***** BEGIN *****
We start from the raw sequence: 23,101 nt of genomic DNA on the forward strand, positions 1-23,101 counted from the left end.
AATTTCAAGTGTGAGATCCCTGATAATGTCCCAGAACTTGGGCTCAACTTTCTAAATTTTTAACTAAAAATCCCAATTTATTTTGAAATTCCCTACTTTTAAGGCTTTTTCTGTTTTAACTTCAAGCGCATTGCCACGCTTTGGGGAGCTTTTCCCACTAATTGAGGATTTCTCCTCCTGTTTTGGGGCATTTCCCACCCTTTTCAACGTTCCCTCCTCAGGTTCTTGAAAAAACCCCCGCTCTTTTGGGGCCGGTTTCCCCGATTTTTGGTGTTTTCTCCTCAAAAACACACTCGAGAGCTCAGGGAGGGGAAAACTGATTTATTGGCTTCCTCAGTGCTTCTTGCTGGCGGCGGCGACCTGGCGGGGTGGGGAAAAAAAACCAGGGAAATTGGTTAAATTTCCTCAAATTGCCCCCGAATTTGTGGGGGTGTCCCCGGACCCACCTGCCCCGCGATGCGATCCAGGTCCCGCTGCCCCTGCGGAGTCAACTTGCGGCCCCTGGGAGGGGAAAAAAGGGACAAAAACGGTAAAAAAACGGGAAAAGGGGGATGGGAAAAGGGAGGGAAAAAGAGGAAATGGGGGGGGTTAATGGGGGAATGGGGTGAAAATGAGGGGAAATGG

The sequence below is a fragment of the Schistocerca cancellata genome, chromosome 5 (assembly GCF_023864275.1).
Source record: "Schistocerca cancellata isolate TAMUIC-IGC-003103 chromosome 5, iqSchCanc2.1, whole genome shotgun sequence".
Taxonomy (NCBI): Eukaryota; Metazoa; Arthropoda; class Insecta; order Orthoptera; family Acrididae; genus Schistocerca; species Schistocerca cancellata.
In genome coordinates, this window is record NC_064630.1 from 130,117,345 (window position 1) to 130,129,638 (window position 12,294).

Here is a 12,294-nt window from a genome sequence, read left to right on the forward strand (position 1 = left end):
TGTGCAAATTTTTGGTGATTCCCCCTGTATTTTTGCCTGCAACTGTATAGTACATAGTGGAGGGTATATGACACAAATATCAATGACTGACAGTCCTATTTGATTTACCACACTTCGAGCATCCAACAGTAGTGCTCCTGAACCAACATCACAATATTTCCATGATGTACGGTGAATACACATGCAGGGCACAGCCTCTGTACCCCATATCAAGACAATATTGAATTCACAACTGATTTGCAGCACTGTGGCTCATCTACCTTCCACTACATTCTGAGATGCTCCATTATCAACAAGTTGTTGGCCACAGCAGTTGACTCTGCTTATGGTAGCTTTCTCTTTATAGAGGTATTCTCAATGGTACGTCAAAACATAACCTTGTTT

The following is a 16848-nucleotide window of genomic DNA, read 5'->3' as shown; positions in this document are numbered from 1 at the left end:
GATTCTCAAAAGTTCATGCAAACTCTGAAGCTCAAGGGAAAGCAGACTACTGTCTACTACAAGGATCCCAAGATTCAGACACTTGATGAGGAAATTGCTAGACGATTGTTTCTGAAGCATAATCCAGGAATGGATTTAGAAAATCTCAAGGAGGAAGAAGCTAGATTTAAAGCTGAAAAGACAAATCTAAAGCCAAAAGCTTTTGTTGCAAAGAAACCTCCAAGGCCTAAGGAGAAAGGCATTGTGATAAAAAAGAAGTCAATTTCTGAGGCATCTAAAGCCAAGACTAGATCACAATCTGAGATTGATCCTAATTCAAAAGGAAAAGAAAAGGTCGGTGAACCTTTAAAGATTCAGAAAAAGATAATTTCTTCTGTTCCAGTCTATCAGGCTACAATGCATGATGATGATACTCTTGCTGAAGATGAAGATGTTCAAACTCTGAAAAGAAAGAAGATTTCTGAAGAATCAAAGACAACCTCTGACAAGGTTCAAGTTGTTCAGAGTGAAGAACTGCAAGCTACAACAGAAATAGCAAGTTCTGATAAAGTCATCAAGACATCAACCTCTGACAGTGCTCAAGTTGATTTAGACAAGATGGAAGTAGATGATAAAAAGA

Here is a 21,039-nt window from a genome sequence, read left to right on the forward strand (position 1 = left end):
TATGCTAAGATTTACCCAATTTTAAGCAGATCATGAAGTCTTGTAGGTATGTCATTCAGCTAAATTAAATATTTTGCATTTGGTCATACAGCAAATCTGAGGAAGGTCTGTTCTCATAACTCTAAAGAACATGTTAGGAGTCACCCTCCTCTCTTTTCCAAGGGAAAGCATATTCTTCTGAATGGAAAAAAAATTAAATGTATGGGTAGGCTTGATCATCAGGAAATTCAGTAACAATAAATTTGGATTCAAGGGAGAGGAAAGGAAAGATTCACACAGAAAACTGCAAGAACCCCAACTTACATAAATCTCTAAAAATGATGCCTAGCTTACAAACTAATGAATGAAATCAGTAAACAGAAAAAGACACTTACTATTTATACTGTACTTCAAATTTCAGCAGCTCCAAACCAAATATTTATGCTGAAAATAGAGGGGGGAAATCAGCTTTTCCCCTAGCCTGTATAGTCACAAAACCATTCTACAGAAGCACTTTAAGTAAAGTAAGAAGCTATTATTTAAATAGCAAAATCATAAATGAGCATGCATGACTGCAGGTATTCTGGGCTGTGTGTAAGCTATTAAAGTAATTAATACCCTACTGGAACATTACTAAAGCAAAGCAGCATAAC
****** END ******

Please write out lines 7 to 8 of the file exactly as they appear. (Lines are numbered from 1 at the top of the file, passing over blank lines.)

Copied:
Here is a 12,294-nt window from a genome sequence, read left to right on the forward strand (position 1 = left end):
TGTGCAAATTTTTGGTGATTCCCCCTGTATTTTTGCCTGCAACTGTATAGTACATAGTGGAGGGTATATGACACAAATATCAATGACTGACAGTCCTATTTGATTTACCACACTTCGAGCATCCAACAGTAGTGCTCCTGAACCAACATCACAATATTTCCATGATGTACGGTGAATACACATGCAGGGCACAGCCTCTGTACCCCATATCAAGACAATATTGAATTCACAACTGATTTGCAGCACTGTGGCTCATCTACCTTCCACTACATTCTGAGATGCTCCATTATCAACAAGTTGTTGGCCACAGCAGTTGACTCTGCTTATGGTAGCTTTCTCTTTATAGAGGTATTCTCAATGGTACGTCAAAACATAACCTTGTTT